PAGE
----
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3 ways businesses may discriminate against pregnant women

On Behalf of | Feb 22, 2024 | Workplace Discrimination |

Employment laws prohibit businesses from considering certain personal characteristics when making decisions about who works for a company and what jobs they perform. There are laws protecting people from racial discrimination and sex discrimination at work. There are also state and federal laws protecting pregnant women from discrimination in the workplace.

Despite clear standards intended to prevent discrimination against expectant new mothers, pregnancy discrimination does still sometimes occur. Workers can find themselves struggling at their jobs, and businesses could end up facing expensive lawsuits over the misconduct of a few employees. The following are some of the more common ways that pregnancy discrimination can manifest in the workplace.

Via denied accommodations

Pregnancy is first and foremost a medical condition that can alter a woman’s functional capabilities at work. Employers typically need to work with pregnant women to keep them on the job. Remote work, changes to job responsibilities and assistive technology to limit lifting requirements are all ways to accommodate a pregnant woman’s medical limitations. If a woman requests accommodations and has medical documentation affirming their necessity, the refusal to provide necessary accommodations might constitute discrimination.

Through unwarranted terminations

Frequently, pregnancy discrimination culminates in a woman losing her job. A manager unhappy with having a pregnant team member might start writing her up repeatedly until they have a reason to terminate her position with the company. Other times, the company might take punitive action after a woman tries to return to work following her maternity leave. Firing a woman or laying her off because of her pregnancy is a form of discrimination that could potentially trigger litigation against the business.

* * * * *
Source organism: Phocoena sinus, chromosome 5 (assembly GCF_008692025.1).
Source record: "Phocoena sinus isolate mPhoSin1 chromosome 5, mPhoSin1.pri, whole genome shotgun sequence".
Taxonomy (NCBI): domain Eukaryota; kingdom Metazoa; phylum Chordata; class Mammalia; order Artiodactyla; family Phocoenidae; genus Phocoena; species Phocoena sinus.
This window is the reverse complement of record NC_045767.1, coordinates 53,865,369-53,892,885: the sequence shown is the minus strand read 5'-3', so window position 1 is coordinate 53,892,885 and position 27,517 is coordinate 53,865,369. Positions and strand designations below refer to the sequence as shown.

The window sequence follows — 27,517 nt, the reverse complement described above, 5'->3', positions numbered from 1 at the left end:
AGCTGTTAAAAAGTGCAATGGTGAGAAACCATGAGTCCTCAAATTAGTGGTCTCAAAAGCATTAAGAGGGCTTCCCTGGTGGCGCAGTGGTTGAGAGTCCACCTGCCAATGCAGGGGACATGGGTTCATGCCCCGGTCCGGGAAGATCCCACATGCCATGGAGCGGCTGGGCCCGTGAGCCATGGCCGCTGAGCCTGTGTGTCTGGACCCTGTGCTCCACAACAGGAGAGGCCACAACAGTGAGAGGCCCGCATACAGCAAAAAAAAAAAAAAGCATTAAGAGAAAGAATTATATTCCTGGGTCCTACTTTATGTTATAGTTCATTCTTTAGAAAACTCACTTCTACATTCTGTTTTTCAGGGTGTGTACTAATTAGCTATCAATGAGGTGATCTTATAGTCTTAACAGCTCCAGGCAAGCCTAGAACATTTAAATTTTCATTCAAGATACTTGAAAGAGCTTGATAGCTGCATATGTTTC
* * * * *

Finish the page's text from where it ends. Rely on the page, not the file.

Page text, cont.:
By demoting a pregnant worker

Sometimes, companies respond to notice about a worker’s pregnancy by moving her into a less visible role that comes with lower pay. Other times, a demotion might occur after a woman returns from her maternity leave. Instead of letting her resume the same job, the company moves her into a lower position with less pay.

It is incumbent upon businesses to understand what constitutes pregnancy discrimination to avoid the mistreatment of vulnerable workers, and it is also important for pregnant workers to be able to recognize pregnancy discrimination if it happens to them. As such, understanding common manifestations of pregnancy discrimination can benefit employers and workers alike.